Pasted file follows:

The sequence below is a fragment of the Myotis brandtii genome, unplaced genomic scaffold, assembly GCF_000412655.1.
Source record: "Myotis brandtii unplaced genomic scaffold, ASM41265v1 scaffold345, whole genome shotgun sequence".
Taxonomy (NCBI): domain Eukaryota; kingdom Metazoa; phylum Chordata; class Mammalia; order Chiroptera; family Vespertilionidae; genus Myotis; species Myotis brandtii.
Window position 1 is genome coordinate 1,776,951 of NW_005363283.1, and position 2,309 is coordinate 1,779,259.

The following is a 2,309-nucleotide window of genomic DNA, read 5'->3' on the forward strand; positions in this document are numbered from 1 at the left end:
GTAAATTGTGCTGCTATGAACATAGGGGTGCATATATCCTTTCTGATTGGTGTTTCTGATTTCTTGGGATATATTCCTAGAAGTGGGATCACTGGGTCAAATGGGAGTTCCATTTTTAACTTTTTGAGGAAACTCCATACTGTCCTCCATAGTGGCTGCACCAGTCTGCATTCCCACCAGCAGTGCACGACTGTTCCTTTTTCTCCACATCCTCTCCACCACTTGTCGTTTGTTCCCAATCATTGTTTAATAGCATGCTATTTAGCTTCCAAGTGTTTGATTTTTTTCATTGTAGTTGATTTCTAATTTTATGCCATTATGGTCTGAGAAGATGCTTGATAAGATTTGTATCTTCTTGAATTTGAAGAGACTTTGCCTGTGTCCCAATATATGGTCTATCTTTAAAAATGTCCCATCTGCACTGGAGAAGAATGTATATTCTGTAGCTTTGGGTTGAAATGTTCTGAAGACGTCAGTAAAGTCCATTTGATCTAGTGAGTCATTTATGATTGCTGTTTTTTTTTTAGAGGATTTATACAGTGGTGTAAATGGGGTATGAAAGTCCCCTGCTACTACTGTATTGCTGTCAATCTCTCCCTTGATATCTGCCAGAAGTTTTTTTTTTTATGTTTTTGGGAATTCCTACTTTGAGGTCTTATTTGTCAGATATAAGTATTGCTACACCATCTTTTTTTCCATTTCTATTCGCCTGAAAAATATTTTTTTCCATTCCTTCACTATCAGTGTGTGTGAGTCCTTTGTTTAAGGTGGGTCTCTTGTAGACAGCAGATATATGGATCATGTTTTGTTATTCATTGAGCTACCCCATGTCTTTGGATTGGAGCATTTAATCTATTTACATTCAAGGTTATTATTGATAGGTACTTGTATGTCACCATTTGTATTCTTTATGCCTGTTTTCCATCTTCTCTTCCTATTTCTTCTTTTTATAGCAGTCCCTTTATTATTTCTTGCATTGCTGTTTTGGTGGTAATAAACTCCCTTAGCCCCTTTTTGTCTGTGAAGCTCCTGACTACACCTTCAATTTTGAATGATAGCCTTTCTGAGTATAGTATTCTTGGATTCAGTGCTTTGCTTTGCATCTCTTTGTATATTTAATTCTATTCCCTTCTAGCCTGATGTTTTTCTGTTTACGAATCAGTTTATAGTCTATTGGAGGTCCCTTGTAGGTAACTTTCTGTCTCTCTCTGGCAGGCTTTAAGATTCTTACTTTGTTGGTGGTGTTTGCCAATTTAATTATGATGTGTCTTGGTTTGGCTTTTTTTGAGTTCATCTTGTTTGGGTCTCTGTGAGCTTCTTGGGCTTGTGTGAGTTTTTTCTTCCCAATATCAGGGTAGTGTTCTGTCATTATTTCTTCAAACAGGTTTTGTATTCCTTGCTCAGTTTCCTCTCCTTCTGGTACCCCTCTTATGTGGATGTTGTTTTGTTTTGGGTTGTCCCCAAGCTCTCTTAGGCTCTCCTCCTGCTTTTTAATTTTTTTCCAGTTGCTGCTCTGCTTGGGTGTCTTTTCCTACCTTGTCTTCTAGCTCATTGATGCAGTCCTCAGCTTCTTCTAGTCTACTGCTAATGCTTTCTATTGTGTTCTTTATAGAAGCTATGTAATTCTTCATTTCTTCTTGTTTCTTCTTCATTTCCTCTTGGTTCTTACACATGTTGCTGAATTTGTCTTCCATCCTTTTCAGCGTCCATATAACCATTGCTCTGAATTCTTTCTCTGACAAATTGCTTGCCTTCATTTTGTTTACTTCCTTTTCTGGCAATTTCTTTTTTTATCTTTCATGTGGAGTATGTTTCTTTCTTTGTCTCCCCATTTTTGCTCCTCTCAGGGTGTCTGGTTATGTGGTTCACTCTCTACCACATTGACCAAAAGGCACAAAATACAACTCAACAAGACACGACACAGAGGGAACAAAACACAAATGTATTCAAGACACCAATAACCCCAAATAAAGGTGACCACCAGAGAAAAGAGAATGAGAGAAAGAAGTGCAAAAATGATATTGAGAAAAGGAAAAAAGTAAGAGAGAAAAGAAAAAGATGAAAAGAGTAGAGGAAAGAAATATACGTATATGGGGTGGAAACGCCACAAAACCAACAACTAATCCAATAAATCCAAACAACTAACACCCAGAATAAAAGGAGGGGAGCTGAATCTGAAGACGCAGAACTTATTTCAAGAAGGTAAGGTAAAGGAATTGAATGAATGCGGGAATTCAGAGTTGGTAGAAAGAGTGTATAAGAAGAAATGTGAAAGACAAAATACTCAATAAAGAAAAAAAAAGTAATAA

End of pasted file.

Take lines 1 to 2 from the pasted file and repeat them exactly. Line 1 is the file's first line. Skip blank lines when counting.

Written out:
The sequence below is a fragment of the Myotis brandtii genome, unplaced genomic scaffold, assembly GCF_000412655.1.
Source record: "Myotis brandtii unplaced genomic scaffold, ASM41265v1 scaffold345, whole genome shotgun sequence".